Thank you, Mr. Chairman. I'm joined today by Glenn Wheeler and Nadine Cormier, who worked on this audit. With that I'll begin my opening statement.
Mr. Chair, thank you for this opportunity to discuss chapter 6, Transfer Payments to the Aerospace Sector—Industry Canada. Joining me at the table are Glenn Wheeler, Principal, and Nadine Cormier, Director, who were responsible for the audit.
The Government of Canada sees the aerospace sector as crucial to Canada's economic development, sovereignty, national security, and public safety. Since 2007, Industry Canada has managed two programs that provide repayable assistance to support industrial research and development in Canada's aerospace sector.
The strategic aerospace and defence initiative, SADI, is the federal government's second largest program of direct spending on research and development. Under this program the department has authorized assistance of just under $825 million since 2007. The program was created to support private sector industrial research and pre-competitive development in Canada's aerospace, defence, security, and space industries through repayable project contributions. At the time of our audit, the department managed repayable contribution agreements for 25 individual projects with recipients.
The Bombardier CSeries program is intended to encourage research and development that will result in the development of new commercial aircraft technologies. The department authorized assistance of $350 million to the Bombardier CSeries program in 2008. Industry Canada manages two repayable contribution agreements under this program.
Mr. Chairman, we examined whether Industry Canada had sufficient information to determine if the transfer payments were meeting the programs' objectives. We also looked at whether the department managed these programs according to the key requirements of the Treasury Board's policy on transfer payments as well as the terms and conditions of the programs. In addition, we examined whether Industry Canada collected repayments from recipients for contributions that are repayable under two previous transfer payment programs.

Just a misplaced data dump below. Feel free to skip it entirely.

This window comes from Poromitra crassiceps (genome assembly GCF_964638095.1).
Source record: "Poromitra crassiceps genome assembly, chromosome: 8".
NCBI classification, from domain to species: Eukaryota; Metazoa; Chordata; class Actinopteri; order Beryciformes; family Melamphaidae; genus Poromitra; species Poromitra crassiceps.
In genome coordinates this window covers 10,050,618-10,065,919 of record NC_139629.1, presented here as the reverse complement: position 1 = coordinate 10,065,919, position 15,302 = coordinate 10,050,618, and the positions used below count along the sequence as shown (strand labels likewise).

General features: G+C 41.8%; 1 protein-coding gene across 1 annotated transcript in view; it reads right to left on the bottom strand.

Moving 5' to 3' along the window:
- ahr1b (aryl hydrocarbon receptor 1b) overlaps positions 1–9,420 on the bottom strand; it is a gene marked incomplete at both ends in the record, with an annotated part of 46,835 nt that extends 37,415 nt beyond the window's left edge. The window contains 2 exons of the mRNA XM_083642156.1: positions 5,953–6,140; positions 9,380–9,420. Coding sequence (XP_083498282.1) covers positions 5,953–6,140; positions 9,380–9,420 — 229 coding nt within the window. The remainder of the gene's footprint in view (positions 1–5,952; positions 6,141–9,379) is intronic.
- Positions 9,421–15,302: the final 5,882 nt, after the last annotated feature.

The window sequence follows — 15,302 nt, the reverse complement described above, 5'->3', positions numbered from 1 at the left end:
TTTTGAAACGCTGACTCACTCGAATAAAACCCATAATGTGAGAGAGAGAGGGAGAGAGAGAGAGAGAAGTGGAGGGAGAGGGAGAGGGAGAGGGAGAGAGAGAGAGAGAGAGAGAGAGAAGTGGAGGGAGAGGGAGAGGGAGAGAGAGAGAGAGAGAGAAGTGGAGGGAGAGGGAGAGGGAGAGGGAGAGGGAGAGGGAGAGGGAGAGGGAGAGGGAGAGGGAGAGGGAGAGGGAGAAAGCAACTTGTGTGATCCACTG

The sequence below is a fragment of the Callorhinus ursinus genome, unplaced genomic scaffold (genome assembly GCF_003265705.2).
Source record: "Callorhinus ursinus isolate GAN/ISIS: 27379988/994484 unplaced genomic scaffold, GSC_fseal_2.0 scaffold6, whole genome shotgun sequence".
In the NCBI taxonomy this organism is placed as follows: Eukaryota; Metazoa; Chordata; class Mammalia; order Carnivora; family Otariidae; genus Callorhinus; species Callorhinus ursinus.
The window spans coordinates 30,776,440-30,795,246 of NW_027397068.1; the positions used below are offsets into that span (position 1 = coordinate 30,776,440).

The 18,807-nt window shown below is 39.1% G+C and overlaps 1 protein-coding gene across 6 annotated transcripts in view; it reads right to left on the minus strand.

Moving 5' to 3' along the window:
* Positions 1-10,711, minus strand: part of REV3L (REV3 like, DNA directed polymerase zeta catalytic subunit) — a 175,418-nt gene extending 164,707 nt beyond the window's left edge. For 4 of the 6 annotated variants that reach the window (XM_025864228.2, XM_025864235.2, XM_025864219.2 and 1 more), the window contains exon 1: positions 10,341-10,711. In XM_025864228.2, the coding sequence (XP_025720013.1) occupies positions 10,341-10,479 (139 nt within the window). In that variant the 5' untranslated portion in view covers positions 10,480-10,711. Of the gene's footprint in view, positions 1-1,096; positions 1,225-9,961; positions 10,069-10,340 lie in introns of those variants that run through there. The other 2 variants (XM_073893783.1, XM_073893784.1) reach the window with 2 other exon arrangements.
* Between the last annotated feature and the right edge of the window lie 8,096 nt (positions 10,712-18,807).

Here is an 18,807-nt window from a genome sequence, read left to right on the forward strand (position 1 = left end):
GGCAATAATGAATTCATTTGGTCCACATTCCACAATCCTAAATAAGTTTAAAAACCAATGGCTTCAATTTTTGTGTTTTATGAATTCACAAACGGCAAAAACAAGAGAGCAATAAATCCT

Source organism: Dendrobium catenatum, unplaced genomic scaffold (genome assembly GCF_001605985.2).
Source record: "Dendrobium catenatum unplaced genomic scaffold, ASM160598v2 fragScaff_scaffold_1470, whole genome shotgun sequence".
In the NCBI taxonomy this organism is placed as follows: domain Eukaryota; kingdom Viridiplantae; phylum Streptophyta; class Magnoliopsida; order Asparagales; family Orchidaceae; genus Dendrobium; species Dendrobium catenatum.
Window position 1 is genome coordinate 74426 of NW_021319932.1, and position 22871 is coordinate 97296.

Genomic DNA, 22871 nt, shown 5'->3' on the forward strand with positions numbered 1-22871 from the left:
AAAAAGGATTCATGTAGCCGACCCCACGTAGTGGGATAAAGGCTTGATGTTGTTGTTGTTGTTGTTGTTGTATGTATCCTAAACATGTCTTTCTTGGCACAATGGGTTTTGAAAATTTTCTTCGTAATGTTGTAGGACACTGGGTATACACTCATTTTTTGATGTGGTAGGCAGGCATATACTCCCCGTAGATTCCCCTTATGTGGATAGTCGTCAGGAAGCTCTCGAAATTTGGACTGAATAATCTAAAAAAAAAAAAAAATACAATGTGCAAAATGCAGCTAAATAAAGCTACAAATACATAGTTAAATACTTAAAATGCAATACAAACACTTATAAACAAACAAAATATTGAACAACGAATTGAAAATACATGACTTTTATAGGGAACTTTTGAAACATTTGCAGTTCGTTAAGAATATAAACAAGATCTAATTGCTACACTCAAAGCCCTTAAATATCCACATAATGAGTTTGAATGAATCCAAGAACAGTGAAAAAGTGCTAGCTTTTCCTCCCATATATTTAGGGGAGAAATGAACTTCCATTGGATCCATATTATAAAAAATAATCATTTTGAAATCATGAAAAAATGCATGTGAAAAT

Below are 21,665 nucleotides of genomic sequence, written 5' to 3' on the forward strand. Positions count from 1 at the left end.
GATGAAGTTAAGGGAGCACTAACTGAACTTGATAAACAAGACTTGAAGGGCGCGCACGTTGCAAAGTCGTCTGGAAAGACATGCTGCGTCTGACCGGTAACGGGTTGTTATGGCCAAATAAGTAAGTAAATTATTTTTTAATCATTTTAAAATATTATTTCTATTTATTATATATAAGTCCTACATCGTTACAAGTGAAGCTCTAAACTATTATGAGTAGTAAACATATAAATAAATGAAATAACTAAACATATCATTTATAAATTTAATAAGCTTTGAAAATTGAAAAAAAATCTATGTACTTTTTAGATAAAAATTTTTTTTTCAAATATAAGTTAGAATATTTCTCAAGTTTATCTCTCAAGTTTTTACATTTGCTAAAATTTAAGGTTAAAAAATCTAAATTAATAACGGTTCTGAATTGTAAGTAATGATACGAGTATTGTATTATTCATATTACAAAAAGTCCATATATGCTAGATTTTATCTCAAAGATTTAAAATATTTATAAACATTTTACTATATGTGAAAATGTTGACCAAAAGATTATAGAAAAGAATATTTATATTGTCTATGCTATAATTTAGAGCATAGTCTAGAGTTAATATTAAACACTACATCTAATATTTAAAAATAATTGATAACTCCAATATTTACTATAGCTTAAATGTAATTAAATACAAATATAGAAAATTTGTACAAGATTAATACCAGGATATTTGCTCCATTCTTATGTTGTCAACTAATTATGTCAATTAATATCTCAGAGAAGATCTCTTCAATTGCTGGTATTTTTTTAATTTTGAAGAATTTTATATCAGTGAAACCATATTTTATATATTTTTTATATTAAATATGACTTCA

The work on this audit was completed in July 2012 and we have not audited actions taken by the department since then.
When funding for the Strategic Aerospace and Defence Initiative was approved in 2007, Industry Canada agreed to report publicly each year on contribution recipients as well as on program results and accomplishments. This reporting is in response to its commitment to set new standards for transparency following the end of its predecessor program in 2006—Technology Partnerships Canada.
We found that Industry Canada has yet to report publicly on the results of the Strategic Aerospace and Defence Initiative, as required by the funding approval it received in 2007. This means that both Parliament and Canadians do not know whether a program is meeting its objectives.
Before 2010, Industry Canada had inadequate performance information to determine progress being made to achieve the program's objectives. This information was needed to meet its requirement to report publicly each year on overall program results and accomplishments. Since 2010, the department has made improvements and now collects and consolidates sufficient information to allow it to determine progress against the program's objectives.
However, Industry Canada has delayed and cancelled some of its evaluation commitments, potentially missing out on early improvement opportunities. The department will need to follow through on commitments to collect additional performance information so that it can complete its planned evaluation of the program in 2016-17.
Similarly, the department needs to complete the final evaluation of technology partnerships Canada's longer term technological, economic, and societal outcomes. It may then be in a position to integrate lessons learned from this evaluation to potentially improve performance measurement for the strategic aerospace and defence initiative.
For the Bombardier CSeries program, Industry Canada has not collected all documents required by the two contribution agreements to determine progress toward the program's objectives. Therefore, it has a more limited picture of the program's performance. Again, this means that both Parliament and Canadians do not know whether the program is meeting its objectives.
Industry Canada has managed most aspects of these transfer payment programs appropriately, by using a reasonable control framework. For example, it reviews recipients' claims and progress reports before issuing payments. Also, the department funded only recipients that met program eligibility requirements. It also undertook a detailed review of proposed projects before signing contribution agreements with recipients.
In cases where contributions under two previous transfer payment programs—the defence industry productivity program and technology partnerships Canada—were repayable, the majority of repayments we examined were obtained by Industry Canada on time.
Industry Canada agreed with our recommendations and made commitments in its responses, several of which were to be implemented by the end of 2012. Mr. Chairman, the committee may wish to explore the progress made by the department to date in addressing our recommendations.
Mr. Chairman, this concludes my opening remarks. We would be pleased to answer the committee's questions.